Blog post 29 December 2021
For Greece, 2021 was a year of challenges, opportunities, and an extended commemoration of the 200-year anniversary of the War of Independence. The year began with the country in a lockdown due to COVID, but this did not damper the celebration of this historic year. The revolution that began in 1821 resulted in Greece emerging as a nation-state for the first time in the Greek people’s existence. From a few in-person conferences to a plethora of webinars and online conferences that explored this seminal moment in Greek history from a multitude of perspectives. These commemorations also reflect the growth of Greek studies; interdisciplinary and comparative approaches are now de facto in academic studies. New interest has been created for Greece and the comparative links that have been forged through these celebrations only reinforce the global connections of the revolution and the Greek people.
2021 was also a turning point for the strategic relations of Greece vis-à-vis Europe, the United States, and the Middle East. The Mitsotakis administration has taken bold steps in terms of environmental policies and ‘green initiatives. From electric cars on islands to underwater electricity cables coming from Egypt, Greece is on a path to energy sustainability. Major agreements were reached with Egypt, Israel, and Cyprus to provide electrical energy to Greece so the country’s reliance on fossil fuels can be minimized. These policies are not without their growing pains; the rise of electricity bills have become a major burden for the Greeks and measures are being taken to help offset some of the financial stress. (https://www.ekathimerini.com/news/1174733/government-to-distribute-over-30-million-euros-for-heating-subsidies/) More significantly, the arms agreement with France has been a game-changer for Greece’s security in the Eastern Mediterranean. This agreement for planes and frigates does not exclude future arms purchases and military agreements with the United States, but it ushers a new political and strategic alliance for Greece. The predominant concern for the Greeks is Turkey and Mitsotakis’s agreement with Prime Minister Macron of France sets the stage for a new alliance to help curtail Prime Minister Erdogan’s aggression. Whether this strategy proves successful remains to be seen, but Mitsotakis has taken decisive steps to ensure Greece’s territorial integrity.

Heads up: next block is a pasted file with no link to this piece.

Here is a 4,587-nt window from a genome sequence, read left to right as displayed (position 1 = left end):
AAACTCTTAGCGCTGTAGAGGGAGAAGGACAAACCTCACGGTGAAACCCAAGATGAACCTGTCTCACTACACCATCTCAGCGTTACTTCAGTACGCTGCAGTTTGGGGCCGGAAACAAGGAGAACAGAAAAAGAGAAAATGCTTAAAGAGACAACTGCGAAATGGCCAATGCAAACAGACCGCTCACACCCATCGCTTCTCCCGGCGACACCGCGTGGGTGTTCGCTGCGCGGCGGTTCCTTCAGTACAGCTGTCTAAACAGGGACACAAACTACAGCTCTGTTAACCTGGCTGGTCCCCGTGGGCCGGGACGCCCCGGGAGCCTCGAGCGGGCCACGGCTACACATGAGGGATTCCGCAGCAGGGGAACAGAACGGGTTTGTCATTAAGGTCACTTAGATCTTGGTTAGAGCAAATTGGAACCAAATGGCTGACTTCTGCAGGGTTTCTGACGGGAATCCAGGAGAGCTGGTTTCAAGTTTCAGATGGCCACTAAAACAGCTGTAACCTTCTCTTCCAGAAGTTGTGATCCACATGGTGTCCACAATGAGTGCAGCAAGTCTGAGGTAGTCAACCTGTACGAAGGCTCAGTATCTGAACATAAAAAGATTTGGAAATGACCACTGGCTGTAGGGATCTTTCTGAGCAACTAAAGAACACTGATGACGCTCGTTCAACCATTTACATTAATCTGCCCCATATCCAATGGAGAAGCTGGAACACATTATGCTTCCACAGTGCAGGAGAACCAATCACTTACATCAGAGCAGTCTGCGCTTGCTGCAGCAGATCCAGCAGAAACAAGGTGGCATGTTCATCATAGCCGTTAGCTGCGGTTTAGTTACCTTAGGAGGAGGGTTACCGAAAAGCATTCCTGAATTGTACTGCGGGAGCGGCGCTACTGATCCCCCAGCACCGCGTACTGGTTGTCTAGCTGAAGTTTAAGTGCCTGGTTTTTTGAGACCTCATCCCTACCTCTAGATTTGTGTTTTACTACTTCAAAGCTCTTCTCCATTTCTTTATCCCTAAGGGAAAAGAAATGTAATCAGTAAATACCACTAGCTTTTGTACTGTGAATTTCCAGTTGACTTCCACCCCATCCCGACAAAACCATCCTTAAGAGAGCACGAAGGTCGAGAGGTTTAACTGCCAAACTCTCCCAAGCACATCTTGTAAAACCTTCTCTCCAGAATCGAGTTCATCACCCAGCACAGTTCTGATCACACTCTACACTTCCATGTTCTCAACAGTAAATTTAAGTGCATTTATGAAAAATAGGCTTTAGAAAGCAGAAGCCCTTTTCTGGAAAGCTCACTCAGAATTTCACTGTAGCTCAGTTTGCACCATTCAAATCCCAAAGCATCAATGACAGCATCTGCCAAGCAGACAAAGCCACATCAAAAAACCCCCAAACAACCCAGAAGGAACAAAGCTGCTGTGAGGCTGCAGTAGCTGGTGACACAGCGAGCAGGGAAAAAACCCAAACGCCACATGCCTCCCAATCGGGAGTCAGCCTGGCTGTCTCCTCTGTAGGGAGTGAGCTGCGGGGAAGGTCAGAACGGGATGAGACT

Another pressing concern for Greece is the skyrocketing number of cases of the Omicron variant of COVID. While Greece had one of the earliest lockdowns in 2019 to help curb the spread of the virus and has higher success rates for full-vaccination in the country in comparison to the United States (https://www.nytimes.com/interactive/2021/world/covid-vaccinations-tracker.html), the Omicron variant has reached alarming levels in recent weeks. Talks of new lockdowns are widespread and many are predicting a lockdown right after the New Year.
Finally, it will be difficult to think about 2021 and not remember the devastating fires that consumed Evia and other regions in Greece. The nightmarish images of the fire and attempts to evacuate people and animals cannot be easily forgotten. The environmental impact of the fires will take years to recover and the government has swiftly passed legislation to increase the level of punishment for convicted arsonists. The efforts to combat fires is one that the government cannot do alone and needs support from all sectors of Greek society. This year’s volunteer efforts were commendable and increased vigilance will help prevent another tragedy of the magnitude seen this summer.
Overall, 2021 will remain a historic year for many reasons. It is hoped that 2022 brings with it some relief from COVID and an improved situation – both domestically and internationally.